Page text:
• Kobus Kuch, Beestenmarkt 1. The café Kobus Kuch has a nice choice of lunch breads, but is probably best known for its home made pies, and particularly its appeltaart with whipped cream. If the personnel is not to busy to bake one for you, you can even order an entire pie to take home.
  • Lunchroom Leonidas, Choorstraat. Named after the Belgian chocolates (which they sell too), has nice lunch breads and a wide variety of tea. During summer time you can take your lunch out in the patio at the back. Bonus here: no background music!
  • Kleyweg's Stads-koffyhuis, Oude Delft 133. Kleyweg's Stads-koffyhuis is a favorite lunch place of many locals and undoubtedly sports the best sandwiches in town. It can be a bit crowded around lunch time however, so be on time. Otherwise stop there for coffee, Dutch coffee is consistently excellent, and goes well with the ubiquitous (and delicious) Dutch apple cake. It has a terrace boat in summer time which provides a lovely view of the oude delft canal.
  • Michel Boulanger, Oude Kerkstraat 3, 2611 HT Delft, Nederland, ☎ +31 6 24 34 94 15. 8am-5pm Mo-Fr, 8.30am-5pm Sat, 9am-3pm Sun. Great little bakeries that does breads, sandwiches and cakes. €5-10.
  • Jans Delft (Jans), Brabantse Turfmarkt 87, ☎ +31-15 - 8200970, e-mail: [email protected]. 10:00-17:30. Jans is a patisserie and lunch place located right in the centre of town. They serve their own baked goods, pies and have ice cream. Open for breakfast (on some days) and lunch. 5-10€.
  • Spijshuis de Dis, Beestenmarkt 36, ☎ +31 15 213-1782. Tu–Sa 17:00–close. Authentic Dutch fare, based on recipes of the Dutch Golden Age. €17–24.
  • Eetcafé de Ruif, Kerkstraat 22-24, ☎ +31 15 2142206. Excellent food at acceptable prices, the best place in Delft for a sunny summer day, food served in the garden and on a barge with sunshine till late in the evening. Daily menu at low prices is usually out at about 20:00. Dinner €15-20.
  • Japanese Restaurant FuSha, Choorstraat 36, ☎ +31 15 212-6026. Japanese sushi restaurant. Nice, serene atmosphere. A set sushi meal takes a whole evening. Limited choice of wine. Not too expensive. Take away possible. Sushi making workshops available.
  • Café de V, Voorstraat 9, ☎ +31 15 2140916. food served 18:00–22:00. Excellent food, probably the best price/quality ratio in Delft, where food and hotels are generally overpriced. Daily menu at unbeatable prices (except maybe "De Ruif"). €7.50. Dinner about €10-20.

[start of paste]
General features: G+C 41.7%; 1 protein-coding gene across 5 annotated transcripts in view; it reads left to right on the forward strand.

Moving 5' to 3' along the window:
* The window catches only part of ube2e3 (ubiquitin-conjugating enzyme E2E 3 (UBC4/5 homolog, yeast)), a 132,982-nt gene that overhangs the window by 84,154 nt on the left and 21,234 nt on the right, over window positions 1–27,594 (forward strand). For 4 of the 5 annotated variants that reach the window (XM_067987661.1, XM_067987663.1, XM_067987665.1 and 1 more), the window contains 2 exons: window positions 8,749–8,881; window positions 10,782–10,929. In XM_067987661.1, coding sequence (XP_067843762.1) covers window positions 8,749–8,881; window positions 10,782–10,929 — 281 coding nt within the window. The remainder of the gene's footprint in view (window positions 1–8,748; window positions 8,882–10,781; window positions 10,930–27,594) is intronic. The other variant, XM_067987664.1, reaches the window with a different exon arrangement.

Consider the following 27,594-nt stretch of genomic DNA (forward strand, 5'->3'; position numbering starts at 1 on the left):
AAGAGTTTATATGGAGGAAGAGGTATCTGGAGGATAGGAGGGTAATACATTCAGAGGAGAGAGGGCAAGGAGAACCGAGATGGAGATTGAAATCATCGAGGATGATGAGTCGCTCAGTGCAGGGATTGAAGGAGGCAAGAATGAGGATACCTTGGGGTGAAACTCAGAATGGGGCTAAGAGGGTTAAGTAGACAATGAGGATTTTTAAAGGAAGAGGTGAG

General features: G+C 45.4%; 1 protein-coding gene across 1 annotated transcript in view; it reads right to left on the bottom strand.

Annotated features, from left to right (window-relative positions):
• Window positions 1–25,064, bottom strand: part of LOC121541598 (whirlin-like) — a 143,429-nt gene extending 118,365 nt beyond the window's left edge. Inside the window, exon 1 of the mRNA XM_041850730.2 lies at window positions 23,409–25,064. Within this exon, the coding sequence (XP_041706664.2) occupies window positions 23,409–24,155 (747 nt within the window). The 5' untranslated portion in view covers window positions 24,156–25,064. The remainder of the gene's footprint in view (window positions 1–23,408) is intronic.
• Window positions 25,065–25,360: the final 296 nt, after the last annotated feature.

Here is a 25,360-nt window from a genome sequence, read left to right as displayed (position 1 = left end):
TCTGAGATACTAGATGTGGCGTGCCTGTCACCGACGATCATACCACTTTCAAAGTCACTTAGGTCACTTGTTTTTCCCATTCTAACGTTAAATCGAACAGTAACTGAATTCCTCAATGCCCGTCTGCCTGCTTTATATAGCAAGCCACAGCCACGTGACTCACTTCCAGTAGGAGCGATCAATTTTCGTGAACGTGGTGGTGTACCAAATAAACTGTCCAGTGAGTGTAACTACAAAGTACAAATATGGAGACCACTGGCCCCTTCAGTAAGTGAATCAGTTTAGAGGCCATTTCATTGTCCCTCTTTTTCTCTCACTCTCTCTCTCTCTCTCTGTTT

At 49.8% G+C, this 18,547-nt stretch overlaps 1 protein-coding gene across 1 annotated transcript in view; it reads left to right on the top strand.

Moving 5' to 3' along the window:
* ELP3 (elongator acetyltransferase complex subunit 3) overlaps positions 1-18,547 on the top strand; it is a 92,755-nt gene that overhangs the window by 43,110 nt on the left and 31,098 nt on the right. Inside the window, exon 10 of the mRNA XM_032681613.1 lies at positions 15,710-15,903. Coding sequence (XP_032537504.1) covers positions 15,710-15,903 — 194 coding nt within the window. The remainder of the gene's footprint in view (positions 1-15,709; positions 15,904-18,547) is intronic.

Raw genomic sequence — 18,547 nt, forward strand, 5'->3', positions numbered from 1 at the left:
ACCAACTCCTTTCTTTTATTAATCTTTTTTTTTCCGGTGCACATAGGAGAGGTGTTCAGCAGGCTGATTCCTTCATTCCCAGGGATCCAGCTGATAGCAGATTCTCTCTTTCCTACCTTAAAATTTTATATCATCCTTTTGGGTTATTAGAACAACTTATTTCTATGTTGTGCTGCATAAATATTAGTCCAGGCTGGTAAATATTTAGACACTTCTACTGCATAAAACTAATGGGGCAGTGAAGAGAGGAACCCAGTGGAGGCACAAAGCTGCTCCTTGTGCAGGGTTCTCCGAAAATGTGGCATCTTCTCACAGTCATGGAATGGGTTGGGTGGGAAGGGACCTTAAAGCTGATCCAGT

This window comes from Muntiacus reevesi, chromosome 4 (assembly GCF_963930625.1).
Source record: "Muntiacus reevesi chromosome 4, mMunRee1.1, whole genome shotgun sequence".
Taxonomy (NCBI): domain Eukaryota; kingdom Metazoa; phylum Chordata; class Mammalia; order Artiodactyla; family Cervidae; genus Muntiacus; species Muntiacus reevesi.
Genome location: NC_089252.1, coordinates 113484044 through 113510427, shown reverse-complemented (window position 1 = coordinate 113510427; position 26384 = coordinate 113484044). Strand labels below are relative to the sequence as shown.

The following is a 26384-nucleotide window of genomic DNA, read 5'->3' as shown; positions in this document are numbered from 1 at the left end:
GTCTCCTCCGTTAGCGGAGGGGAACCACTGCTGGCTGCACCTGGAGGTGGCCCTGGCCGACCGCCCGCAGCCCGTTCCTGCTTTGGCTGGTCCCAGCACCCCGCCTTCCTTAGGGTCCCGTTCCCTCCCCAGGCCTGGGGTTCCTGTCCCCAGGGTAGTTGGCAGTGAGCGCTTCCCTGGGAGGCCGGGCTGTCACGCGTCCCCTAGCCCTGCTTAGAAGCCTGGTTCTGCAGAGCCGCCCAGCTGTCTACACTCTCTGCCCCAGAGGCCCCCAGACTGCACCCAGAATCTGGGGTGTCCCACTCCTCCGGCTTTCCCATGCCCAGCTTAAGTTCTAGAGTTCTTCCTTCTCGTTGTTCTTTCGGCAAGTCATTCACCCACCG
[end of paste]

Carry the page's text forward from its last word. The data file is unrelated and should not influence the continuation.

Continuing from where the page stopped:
• LEF Restaurant, Doelenplein 2, ☎ +31 15 2120617. Very nice Paris bistro style restaurant/bar. Sit outside under the trees in the summer. Great place for sundowners. Sandpit for the kids available. Great food, low prices. €12-18.
  • Stadscafé De Waag, Markt 11, ☎ +31 15 2130393. Not so simple restaurant, caters often for groups. Prices are OK.
  • Malee, Voldersgracht 29, ☎ +31 15 2120781. Tu–Su 17:00–22:00. Authentic Thai food in a small restaurant. Every day, "auntie Malee" cooks a 3 course dinner for her guests. Not as spicy as you'll get in Thailand, but still a treat for your taste buds. Reservation advisable for larger groups. 3-course meal €18.
  • De Beren, Beestenmarkt, ☎ +31 15 212-6390. Very busy restaurant. It works according to the more than you can eat principle. The portions are large. The meat servings are big. Every thing is served with plenty of carbs like chips, potato or rice. A token amount of salad is added. Very good place to go with a group. Very good value and quick service. Not the best place for a diner for two. Delivery also possible. 12–24.
  • Cafe Einstein (Einstein), Spoorsingel 24, ☎ +31 15 2127014, e-mail: [email protected]. wo-zo from 16:00. Einstein offers great Italian meals for a reasonable price served by a very friendly staff. The real attraction for a visitor is the beautifull historic interior and the large selection of home made liquers. It is advised to reserve in advance. 16,00-20,00€ for a main course.